The Sun is the hub of a huge rotating system consisting of nine planets, their satellites, and numerous small bodies, including asteroids, comets, and meteoroids. An estimated 99.85 percent of the mass of our solar system is contained within the Sun, while the planets collectively make up most of the remaining 0.15 percent. The planets, in order of their distance from the Sun, are Mercury, Venus, Earth, Mars, Jupiter, Saturn, Uranus, Neptune, and Pluto. Under the control of the Sun's gravitational force, each planet maintains an elliptical orbit and all of them travel in the same direction.
The planets in our solar system fall into two groups: the terrestrial (Earth-like) planets (Mercury, Venus, Earth, and Mars) and the Jovian (Jupiter-like) planets (Jupiter, Saturn, Uranus, and Neptune). Pluto is not included in either category, because its great distance from Earth and its small size make this planet's true nature a mystery. The most obvious difference between the terrestrial and the Jovian planets is their size. The largest terrestrial planet, Earth has a diameter only one quarter as great as the diameter of the smallest Jovian planet, Neptune, and its mass is only one seventeenth as great. Hence, the Jovian planets are often called giants. Also, because of their relative locations, the four Jovian planets are known as the outer planets, while the terrestrial planets are known as the inner planets. There appears to be a correlation between the positions of these planets and their sizes.
Other dimensions along which the two groups differ markedly are density and composition. The densities of the terrestrial planets average about 5 times the density of water, whereas the Jovian planets have densities that average only 1.5 times the density of water. One of the outer planets, Saturn, has a density of only 0.7 that of water, which means that Saturn would float in water. Variations in the composition of the planets are largely responsible for the density differences. The substances that make up both groups of planets are divided into three groups—gases, rocks, and ices—based on their melting points. The terrestrial planets are mostly rocks: dense rocky and metallic material, with minor amounts of gases. The Jovian planets, on the other hand, contain a large percentage of the gases hydrogen and helium, with varying amounts of ices: mostly water, ammonia, and methane ices.
The Jovian planets have very thick atmospheres consisting of varying amounts of hydrogen, helium, methane, and ammonia. By comparison, the terrestrial planets have meager atmospheres at best. A planet's ability to retain an atmosphere depends on its temperature and mass. Simply stated, a gas molecule can "evaporate" from a planet if it reaches a speed known as the escape velocity. For Earth, this velocity is 11 kilometers per second. Any material, including a rocket, must reach this speed before it can leave Earth and go into space. The Jovian planets, because of their greater masses and thus higher surface gravities, have higher escape velocities (21-60 kilometers per second) than the terrestrial planets. Consequently, it is more difficult for gases to "evaporate" from them. Also, because the molecular motion of a gas depends on temperature, at the low temperatures of the Jovian planets even the lightest gases are unlikely to acquire the speed needed to escape. On the other hand, a comparatively warm body with a small surface gravity, like Earth's moon, is unable to hold even the heaviest gas and thus lacks an atmosphere. The slightly larger terrestrial planets Earth, Venus, and Mars retain some heavy gases like carbon dioxide, but even their atmospheres make up only an infinitesimally small portion of their total mass.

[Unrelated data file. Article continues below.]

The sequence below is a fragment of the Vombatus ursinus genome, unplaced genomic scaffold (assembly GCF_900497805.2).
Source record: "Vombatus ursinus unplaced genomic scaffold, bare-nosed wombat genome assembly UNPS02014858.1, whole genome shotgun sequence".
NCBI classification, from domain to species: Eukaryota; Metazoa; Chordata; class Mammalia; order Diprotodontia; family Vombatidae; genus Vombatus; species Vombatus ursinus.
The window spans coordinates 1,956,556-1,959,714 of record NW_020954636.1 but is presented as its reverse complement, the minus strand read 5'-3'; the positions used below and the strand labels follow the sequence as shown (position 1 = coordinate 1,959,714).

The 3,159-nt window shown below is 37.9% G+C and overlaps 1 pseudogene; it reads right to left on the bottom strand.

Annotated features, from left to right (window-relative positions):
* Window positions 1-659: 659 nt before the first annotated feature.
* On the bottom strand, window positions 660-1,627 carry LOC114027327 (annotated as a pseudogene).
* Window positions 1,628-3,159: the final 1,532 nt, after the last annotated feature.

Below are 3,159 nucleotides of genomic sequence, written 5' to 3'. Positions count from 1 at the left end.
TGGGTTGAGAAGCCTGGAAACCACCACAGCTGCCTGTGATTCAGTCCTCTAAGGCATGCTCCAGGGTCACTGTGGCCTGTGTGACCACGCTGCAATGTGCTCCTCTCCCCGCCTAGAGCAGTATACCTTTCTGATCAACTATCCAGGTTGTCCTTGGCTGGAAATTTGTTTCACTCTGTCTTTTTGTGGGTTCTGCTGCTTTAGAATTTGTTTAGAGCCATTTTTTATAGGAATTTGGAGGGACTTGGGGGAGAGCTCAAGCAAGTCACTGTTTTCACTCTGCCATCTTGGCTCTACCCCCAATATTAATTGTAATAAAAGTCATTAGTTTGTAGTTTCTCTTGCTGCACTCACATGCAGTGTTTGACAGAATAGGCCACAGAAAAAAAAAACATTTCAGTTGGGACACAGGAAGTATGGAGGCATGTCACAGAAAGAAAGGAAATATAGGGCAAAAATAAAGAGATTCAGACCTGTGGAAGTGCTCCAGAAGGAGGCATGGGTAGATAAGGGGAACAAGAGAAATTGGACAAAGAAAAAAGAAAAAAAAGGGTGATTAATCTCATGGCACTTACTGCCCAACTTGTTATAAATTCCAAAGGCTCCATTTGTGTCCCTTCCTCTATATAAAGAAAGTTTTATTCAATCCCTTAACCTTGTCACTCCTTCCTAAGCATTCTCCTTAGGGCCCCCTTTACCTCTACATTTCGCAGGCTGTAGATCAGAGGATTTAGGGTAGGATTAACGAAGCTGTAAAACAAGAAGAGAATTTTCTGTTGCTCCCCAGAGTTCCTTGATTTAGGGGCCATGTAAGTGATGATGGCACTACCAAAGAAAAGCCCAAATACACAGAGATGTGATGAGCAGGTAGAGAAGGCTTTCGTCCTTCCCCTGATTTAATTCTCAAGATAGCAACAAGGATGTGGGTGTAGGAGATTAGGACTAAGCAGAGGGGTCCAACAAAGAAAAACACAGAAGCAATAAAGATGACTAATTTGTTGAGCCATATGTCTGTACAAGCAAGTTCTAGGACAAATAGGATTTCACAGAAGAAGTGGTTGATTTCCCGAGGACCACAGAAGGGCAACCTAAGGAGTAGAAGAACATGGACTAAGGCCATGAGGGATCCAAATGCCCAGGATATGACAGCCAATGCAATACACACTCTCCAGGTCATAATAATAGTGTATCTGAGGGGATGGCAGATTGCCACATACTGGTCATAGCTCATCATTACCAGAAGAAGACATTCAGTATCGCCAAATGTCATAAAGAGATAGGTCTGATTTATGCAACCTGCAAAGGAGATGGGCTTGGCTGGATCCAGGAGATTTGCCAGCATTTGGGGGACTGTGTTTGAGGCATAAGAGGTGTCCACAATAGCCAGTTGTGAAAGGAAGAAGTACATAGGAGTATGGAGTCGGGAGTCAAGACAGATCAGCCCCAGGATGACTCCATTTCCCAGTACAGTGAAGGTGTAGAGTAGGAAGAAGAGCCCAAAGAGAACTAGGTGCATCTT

The orderly nature of our solar system leads most astronomers to conclude that the planets formed at essentially the same time and from the same material as the Sun. It is hypothesized that the primordial cloud of dust and gas from which all the planets are thought to have condensed had a composition somewhat similar to that of Jupiter. However, unlike Jupiter, the terrestrial planets today are nearly void of light gases and ices. The explanation may be that the terrestrial planets were once much larger and richer in these materials but eventually lost them because of these bodies' relative closeness to the Sun, which meant that their temperatures were relatively high.